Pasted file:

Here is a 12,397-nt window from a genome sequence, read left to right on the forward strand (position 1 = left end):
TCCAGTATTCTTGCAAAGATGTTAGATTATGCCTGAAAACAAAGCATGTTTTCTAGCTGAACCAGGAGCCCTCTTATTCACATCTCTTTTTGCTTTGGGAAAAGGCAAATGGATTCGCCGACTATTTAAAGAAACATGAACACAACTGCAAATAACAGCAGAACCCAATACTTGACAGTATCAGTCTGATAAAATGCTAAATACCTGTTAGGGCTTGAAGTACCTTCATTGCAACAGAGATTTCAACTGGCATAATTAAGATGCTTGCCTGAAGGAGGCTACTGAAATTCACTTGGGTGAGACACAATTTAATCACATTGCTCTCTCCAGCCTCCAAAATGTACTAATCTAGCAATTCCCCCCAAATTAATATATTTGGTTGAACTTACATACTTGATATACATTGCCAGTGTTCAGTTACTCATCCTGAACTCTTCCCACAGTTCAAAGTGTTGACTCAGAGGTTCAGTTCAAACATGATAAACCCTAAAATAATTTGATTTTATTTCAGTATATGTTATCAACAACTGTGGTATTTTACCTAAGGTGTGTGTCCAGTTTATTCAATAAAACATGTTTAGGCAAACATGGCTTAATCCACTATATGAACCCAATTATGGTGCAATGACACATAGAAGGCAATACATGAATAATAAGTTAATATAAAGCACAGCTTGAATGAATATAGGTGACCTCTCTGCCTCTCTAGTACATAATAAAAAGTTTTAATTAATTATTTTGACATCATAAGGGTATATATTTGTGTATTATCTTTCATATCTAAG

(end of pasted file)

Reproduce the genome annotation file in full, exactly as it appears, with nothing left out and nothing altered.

Here is a 12,397-nt window from a genome sequence, read left to right on the forward strand (position 1 = left end):
TCCAGTATTCTTGCAAAGATGTTAGATTATGCCTGAAAACAAAGCATGTTTTCTAGCTGAACCAGGAGCCCTCTTATTCACATCTCTTTTTGCTTTGGGAAAAGGCAAATGGATTCGCCGACTATTTAAAGAAACATGAACACAACTGCAAATAACAGCAGAACCCAATACTTGACAGTATCAGTCTGATAAAATGCTAAATACCTGTTAGGGCTTGAAGTACCTTCATTGCAACAGAGATTTCAACTGGCATAATTAAGATGCTTGCCTGAAGGAGGCTACTGAAATTCACTTGGGTGAGACACAATTTAATCACATTGCTCTCTCCAGCCTCCAAAATGTACTAATCTAGCAATTCCCCCCAAATTAATATATTTGGTTGAACTTACATACTTGATATACATTGCCAGTGTTCAGTTACTCATCCTGAACTCTTCCCACAGTTCAAAGTGTTGACTCAGAGGTTCAGTTCAAACATGATAAACCCTAAAATAATTTGATTTTATTTCAGTATATGTTATCAACAACTGTGGTATTTTACCTAAGGTGTGTGTCCAGTTTATTCAATAAAACATGTTTAGGCAAACATGGCTTAATCCACTATATGAACCCAATTATGGTGCAATGACACATAGAAGGCAATACATGAATAATAAGTTAATATAAAGCACAGCTTGAATGAATATAGGTGACCTCTCTGCCTCTCTAGTACATAATAAAAAGTTTTAATTAATTATTTTGACATCATAAGGGTATATATTTGTGTATTATCTTTCATATCTAAG